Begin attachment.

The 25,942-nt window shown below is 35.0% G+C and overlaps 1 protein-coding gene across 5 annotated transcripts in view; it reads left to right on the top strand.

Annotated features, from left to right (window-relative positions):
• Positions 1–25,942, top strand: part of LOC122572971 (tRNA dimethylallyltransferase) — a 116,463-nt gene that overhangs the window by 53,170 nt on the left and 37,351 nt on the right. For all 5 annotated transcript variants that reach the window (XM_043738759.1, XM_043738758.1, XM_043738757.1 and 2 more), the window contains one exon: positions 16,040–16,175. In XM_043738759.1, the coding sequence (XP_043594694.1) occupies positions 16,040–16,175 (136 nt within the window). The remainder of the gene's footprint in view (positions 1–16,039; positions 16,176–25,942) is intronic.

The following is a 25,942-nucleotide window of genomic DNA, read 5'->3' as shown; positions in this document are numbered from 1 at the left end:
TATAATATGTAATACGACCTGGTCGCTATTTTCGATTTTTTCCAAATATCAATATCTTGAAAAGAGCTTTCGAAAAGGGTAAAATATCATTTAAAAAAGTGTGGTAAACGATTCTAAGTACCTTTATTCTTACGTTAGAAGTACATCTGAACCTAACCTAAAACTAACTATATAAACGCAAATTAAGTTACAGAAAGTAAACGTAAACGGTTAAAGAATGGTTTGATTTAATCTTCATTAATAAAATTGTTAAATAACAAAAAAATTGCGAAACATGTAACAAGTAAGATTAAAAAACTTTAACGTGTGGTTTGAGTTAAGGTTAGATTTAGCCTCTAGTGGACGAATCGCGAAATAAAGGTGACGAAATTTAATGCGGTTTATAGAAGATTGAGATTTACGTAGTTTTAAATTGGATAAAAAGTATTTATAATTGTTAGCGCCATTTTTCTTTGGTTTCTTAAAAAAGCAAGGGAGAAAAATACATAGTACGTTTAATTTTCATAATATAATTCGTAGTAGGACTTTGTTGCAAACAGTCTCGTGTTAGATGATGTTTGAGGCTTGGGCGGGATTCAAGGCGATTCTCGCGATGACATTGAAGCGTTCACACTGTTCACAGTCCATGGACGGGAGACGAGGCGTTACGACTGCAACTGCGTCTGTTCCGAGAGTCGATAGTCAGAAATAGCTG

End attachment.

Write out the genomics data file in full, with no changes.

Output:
The 25,942-nt window shown below is 35.0% G+C and overlaps 1 protein-coding gene across 5 annotated transcripts in view; it reads left to right on the top strand.

Annotated features, from left to right (window-relative positions):
• Positions 1–25,942, top strand: part of LOC122572971 (tRNA dimethylallyltransferase) — a 116,463-nt gene that overhangs the window by 53,170 nt on the left and 37,351 nt on the right. For all 5 annotated transcript variants that reach the window (XM_043738759.1, XM_043738758.1, XM_043738757.1 and 2 more), the window contains one exon: positions 16,040–16,175. In XM_043738759.1, the coding sequence (XP_043594694.1) occupies positions 16,040–16,175 (136 nt within the window). The remainder of the gene's footprint in view (positions 1–16,039; positions 16,176–25,942) is intronic.

The following is a 25,942-nucleotide window of genomic DNA, read 5'->3' as shown; positions in this document are numbered from 1 at the left end:
TATAATATGTAATACGACCTGGTCGCTATTTTCGATTTTTTCCAAATATCAATATCTTGAAAAGAGCTTTCGAAAAGGGTAAAATATCATTTAAAAAAGTGTGGTAAACGATTCTAAGTACCTTTATTCTTACGTTAGAAGTACATCTGAACCTAACCTAAAACTAACTATATAAACGCAAATTAAGTTACAGAAAGTAAACGTAAACGGTTAAAGAATGGTTTGATTTAATCTTCATTAATAAAATTGTTAAATAACAAAAAAATTGCGAAACATGTAACAAGTAAGATTAAAAAACTTTAACGTGTGGTTTGAGTTAAGGTTAGATTTAGCCTCTAGTGGACGAATCGCGAAATAAAGGTGACGAAATTTAATGCGGTTTATAGAAGATTGAGATTTACGTAGTTTTAAATTGGATAAAAAGTATTTATAATTGTTAGCGCCATTTTTCTTTGGTTTCTTAAAAAAGCAAGGGAGAAAAATACATAGTACGTTTAATTTTCATAATATAATTCGTAGTAGGACTTTGTTGCAAACAGTCTCGTGTTAGATGATGTTTGAGGCTTGGGCGGGATTCAAGGCGATTCTCGCGATGACATTGAAGCGTTCACACTGTTCACAGTCCATGGACGGGAGACGAGGCGTTACGACTGCAACTGCGTCTGTTCCGAGAGTCGATAGTCAGAAATAGCTG